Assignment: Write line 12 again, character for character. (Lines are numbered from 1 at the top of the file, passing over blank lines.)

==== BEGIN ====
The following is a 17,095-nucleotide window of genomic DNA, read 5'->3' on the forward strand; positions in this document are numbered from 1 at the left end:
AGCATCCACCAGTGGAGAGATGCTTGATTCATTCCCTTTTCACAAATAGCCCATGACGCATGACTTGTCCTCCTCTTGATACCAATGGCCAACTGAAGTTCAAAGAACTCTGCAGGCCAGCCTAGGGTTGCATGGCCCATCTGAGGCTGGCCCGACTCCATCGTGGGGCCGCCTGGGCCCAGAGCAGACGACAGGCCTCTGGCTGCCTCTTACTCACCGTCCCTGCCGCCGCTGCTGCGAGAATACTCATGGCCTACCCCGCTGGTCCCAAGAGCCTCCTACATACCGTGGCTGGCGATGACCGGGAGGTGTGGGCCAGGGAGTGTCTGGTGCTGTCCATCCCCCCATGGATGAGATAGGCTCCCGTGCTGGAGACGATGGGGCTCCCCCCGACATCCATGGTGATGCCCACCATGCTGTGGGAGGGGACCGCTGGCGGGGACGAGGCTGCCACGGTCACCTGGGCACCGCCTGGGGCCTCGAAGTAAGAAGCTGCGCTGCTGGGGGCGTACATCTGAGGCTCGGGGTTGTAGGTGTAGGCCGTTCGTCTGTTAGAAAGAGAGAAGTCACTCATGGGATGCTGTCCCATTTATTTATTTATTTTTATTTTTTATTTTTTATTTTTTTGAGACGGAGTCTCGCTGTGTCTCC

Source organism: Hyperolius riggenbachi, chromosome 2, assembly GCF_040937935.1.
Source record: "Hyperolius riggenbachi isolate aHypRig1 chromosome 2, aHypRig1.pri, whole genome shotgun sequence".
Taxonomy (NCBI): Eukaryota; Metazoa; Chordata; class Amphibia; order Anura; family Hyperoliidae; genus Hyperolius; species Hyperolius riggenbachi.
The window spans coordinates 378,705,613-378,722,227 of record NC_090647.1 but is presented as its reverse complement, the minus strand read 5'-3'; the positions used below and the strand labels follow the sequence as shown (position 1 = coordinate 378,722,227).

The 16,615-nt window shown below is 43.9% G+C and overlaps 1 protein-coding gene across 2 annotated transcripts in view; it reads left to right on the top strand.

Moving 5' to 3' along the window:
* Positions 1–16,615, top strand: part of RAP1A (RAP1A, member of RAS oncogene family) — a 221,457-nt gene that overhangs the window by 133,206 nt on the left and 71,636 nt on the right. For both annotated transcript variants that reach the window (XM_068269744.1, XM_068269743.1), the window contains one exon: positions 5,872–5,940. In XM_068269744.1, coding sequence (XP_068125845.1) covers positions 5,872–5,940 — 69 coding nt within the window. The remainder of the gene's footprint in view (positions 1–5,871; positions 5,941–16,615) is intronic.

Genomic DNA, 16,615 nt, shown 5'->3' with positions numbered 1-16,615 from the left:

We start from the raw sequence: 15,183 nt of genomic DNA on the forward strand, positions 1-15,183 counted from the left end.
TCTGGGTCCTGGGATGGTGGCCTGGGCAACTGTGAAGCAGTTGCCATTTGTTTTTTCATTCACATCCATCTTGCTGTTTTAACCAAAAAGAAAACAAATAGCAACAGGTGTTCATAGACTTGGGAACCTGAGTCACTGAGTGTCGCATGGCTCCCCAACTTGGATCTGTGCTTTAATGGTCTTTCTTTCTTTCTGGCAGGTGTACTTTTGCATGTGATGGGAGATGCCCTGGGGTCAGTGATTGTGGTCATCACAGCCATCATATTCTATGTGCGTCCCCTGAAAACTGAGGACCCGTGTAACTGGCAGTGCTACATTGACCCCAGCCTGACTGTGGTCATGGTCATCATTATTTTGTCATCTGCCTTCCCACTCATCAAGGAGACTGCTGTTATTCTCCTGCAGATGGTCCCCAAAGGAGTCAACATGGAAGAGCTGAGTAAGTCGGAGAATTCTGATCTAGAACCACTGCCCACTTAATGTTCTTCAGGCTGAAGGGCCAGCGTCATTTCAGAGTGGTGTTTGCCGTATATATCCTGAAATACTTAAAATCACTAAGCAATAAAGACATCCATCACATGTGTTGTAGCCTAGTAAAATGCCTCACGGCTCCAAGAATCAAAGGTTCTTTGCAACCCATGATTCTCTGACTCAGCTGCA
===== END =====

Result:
TCTGGGTCCTGGGATGGTGGCCTGGGCAACTGTGAAGCAGTTGCCATTTGTTTTTTCATTCACATCCATCTTGCTGTTTTAACCAAAAAGAAAACAAATAGCAACAGGTGTTCATAGACTTGGGAACCTGAGTCACTGAGTGTCGCATGGCTCCCCAACTTGGATCTGTGCTTTAATGGTCTTTCTTTCTTTCTGGCAGGTGTACTTTTGCATGTGATGGGAGATGCCCTGGGGTCAGTGATTGTGGTCATCACAGCCATCATATTCTATGTGCGTCCCCTGAAAACTGAGGACCCGTGTAACTGGCAGTGCTACATTGACCCCAGCCTGACTGTGGTCATGGTCATCATTATTTTGTCATCTGCCTTCCCACTCATCAAGGAGACTGCTGTTATTCTCCTGCAGATGGTCCCCAAAGGAGTCAACATGGAAGAGCTGAGTAAGTCGGAGAATTCTGATCTAGAACCACTGCCCACTTAATGTTCTTCAGGCTGAAGGGCCAGCGTCATTTCAGAGTGGTGTTTGCCGTATATATCCTGAAATACTTAAAATCACTAAGCAATAAAGACATCCATCACATGTGTTGTAGCCTAGTAAAATGCCTCACGGCTCCAAGAATCAAAGGTTCTTTGCAACCCATGATTCTCTGACTCAGCTGCA